Disney’s “Cool Runnings” is a fictionalized narrative of the first-ever Jamaican bobsled team and their unlikely path to the 1988 Calgary Olympics. Described by critic Roger Ebert as “surprisingly entertaining, with a nice sweetness,” the sports comedy is a beloved underdog story—however, it’s guilty of dramatizing the truth to the point where “not much in [the movie] actually happened in real life” Dudley Stokes, founding member of the Jamaican bobsled team, said on a Reddit Ask Me Anything event.

Bobsledding, or really any winter sport, is an atypical choice for Jamaica as it typically requires snow, ice, and cold, not to mention the fact that there were no training facilities, no Jamaican coaches, and the recruited members had military backgrounds. Ultimately, the team failed to place at the 1988 Olympics after a disastrous crash but won the hearts of viewers everywhere and provided much-needed positive press for Jamaica.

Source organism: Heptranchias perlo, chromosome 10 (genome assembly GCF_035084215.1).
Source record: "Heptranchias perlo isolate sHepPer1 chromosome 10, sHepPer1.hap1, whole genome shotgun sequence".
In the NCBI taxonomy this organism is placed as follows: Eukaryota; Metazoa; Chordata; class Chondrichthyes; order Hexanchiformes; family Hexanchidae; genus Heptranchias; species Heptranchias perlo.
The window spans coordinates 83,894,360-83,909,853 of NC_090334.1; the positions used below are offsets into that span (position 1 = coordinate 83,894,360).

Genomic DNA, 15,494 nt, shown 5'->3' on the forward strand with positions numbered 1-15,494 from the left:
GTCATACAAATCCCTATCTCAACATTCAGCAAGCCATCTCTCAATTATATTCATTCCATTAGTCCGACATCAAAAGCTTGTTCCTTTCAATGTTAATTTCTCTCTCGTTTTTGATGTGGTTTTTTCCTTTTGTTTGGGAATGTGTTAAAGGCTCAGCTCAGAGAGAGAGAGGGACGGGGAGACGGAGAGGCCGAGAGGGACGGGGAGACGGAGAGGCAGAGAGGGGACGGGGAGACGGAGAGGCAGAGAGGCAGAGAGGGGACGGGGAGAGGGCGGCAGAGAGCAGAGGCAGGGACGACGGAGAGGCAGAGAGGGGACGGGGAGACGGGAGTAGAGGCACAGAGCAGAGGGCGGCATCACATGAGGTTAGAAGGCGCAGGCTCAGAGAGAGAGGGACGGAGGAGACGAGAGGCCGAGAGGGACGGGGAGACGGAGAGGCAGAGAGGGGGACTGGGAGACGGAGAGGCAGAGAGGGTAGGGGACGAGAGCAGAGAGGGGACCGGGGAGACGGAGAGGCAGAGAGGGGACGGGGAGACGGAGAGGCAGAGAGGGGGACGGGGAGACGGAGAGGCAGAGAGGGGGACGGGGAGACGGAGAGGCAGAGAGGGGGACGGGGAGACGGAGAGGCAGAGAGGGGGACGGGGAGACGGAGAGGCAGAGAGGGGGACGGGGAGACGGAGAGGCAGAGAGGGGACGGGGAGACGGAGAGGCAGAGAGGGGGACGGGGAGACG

Billy Crudup attends the 2000 New York Awards in New York City.
Ron Galella Collection via Getty Images

Without Limits (1998)

– Director: Robert Towne
– IMDb user rating: 7.2
– Metascore: 71
– Run time: 117 minutes

Steve Prefontaine was nothing short of a running prodigy, undefeated for two years straight in high school, setting eight collegiate records at the University of Oregon, and eventually competing at the 1972 Munich Olympics. “Without Limits” is a biopic starring a young Billy Crudup as Steve Prefontaine which tracks this meteoric rise to Olympic stardom, co-written and directed by Robert Towne, whose previous credits include writing the 1974 classic “Chinatown.”

While “Without Limits” isn’t the first biopic about Prefontaine (“Prefontaine” released in 1997), Towne’s film captures both the magnetic energy of the star athlete and the idealistic attitude the early ’70s United States held toward sports culture. In his lifetime, Prefontaine became a strong activist for reform of the Amateur Athletic Union, which banned track athletes from endorsements or receiving compensation from performing—as a result, he became the first-ever athlete to sign with Nike only one year before his untimely death.

Lee Celano/WireImage for Hollywood Reporter // Getty Images

Miracle (2004)

– Director: Gavin O’Connor
– IMDb user rating: 7.4
– Metascore: 68
– Run time: 135 minutes